Cleansing the skin is a delicate part of the routine for beautiful and he althy skin. We are usually used to using specialized cleansing products for our facial skin, but when we are on the go or in an unforeseen situation where our cleansing product is not at hand, we can reach for liquid soap It seems like the most logical option when we don't have a facial cleanser nearby.
Liquid soap seems less aggressive than solid soap, making it a tempting option. But why is this not a good idea at all?
Dermatologist Dr. Ellen Marmur shares with sharecare.com that facial cleansers are created for facial skin only. Their formulas are carefully balanced to simultaneously cleanse the skin and dissolve accumulated dirt, sebum and make-up residue. They are not too strong and aggressive to damage the skin.
Modern formulas often contain micellar compounds, which cause a chemical reaction of micellation, which means dissolving impurities and debris without is too aggressive for the skin. In this way, the pH balance in it is preserved. Even if some formulas are more aggressive than others, excessive drying of the skin can easily be blocked by immediately applying a hydrating and moisturizing product.
Soaps, on the other hand, do not have this effect because they are made for the skin of the hands and body, but not for the skin of the face. This area is very delicate and requires special care. This is why liquid soap, despite its gentler formulas, is not a good choice for facial skin. It can damage it and cause consequences that cannot be so easily fixed by the application of a moisturizer or hydrator.
Hand soap, even if liquid, can worsen acne, cause irritation, dryness and skin damage.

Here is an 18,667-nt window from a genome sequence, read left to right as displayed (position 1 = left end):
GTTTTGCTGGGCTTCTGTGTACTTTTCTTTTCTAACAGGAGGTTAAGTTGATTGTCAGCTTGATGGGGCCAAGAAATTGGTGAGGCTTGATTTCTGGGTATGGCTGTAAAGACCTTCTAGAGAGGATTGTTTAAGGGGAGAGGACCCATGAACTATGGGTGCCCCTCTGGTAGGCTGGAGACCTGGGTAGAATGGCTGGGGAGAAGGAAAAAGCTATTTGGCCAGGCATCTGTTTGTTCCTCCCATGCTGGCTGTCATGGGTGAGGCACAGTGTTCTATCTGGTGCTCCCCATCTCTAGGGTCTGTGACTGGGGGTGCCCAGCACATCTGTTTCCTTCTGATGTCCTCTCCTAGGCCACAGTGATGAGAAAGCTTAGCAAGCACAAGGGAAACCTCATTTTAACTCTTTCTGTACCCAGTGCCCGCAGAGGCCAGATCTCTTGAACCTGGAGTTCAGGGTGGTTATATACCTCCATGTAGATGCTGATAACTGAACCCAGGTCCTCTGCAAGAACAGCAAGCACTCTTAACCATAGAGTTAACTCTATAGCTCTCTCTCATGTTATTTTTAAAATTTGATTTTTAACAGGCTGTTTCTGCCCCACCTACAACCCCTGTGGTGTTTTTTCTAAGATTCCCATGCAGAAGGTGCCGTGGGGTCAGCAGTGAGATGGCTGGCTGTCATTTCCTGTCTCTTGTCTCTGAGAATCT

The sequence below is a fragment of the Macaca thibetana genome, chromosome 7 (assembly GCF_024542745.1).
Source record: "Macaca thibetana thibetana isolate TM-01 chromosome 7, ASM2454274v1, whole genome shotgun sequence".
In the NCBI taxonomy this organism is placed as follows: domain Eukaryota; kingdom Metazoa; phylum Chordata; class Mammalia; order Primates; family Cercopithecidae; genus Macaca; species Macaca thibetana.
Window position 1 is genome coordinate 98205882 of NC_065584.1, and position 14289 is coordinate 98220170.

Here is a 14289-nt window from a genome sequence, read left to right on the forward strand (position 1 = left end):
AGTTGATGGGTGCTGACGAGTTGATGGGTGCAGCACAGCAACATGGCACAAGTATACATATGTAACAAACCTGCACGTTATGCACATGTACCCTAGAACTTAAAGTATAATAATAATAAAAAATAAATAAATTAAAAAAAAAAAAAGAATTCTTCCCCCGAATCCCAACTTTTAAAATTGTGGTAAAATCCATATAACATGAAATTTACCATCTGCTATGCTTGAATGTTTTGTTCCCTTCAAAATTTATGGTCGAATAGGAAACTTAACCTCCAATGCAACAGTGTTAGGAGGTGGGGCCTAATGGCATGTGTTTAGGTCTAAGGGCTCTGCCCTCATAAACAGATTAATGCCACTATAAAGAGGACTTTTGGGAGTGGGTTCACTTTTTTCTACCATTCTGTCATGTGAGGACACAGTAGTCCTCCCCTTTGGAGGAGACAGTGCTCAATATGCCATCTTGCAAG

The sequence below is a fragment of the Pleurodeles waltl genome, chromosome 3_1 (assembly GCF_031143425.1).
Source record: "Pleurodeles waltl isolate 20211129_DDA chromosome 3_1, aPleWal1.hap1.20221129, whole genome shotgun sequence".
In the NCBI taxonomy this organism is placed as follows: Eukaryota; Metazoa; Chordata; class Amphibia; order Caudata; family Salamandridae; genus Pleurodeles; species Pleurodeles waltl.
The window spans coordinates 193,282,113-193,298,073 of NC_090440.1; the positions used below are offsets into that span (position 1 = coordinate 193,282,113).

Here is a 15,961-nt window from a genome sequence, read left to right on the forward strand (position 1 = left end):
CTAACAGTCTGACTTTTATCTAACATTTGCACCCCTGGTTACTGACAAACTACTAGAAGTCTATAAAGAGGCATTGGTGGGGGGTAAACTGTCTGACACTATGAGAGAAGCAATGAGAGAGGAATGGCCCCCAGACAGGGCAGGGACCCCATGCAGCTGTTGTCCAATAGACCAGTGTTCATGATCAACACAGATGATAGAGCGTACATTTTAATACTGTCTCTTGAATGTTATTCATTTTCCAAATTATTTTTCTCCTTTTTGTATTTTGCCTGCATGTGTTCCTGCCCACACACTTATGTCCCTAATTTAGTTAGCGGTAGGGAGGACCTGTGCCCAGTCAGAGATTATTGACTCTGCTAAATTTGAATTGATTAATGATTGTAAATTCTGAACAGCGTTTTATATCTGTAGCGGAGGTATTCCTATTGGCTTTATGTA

The ingredients in the soaps for cleaning and disinfecting the skin of the hands are created specifically for this area of the skin. They are designed for the needs of the hands, but not the face. Liquid hand soap can be too aggressive and harsh on facial skin, leading to dryness, flaking, irritation, redness, tightness, worsening acne.
The reason is that these soaps are designed to kill bacteria on the hands, which can drastically change the pH of the facial skin. The skin in this area is very delicate and can be seriously damaged, especially with regular use of soap to clean it.
Many acne products contain antibacterial ingredients because acne is largely a bacterial skin disease. This may prompt you to use antibacterial soap, thinking that it is good for facial skin and to fight acne.
The formula of antibacterial products against acne is far from the same, however. They are made specifically for the skin on the face and would not affect that area in a negative way like liquid soap would. It can cause overactivity of the sebaceous glands, which aggravates the problem of sebum release. This happens because dry skin tries to compensate for the loss of too many natural oils by secreting more and more sebum. Thus, the skin falls into a vicious cycle of worsening pore clogging and acne.
As tempting as liquid soap may seem, when you have no other cleanser, don't use it on your face. Use only products specialized for the purpose, developed specifically for the skin of the face.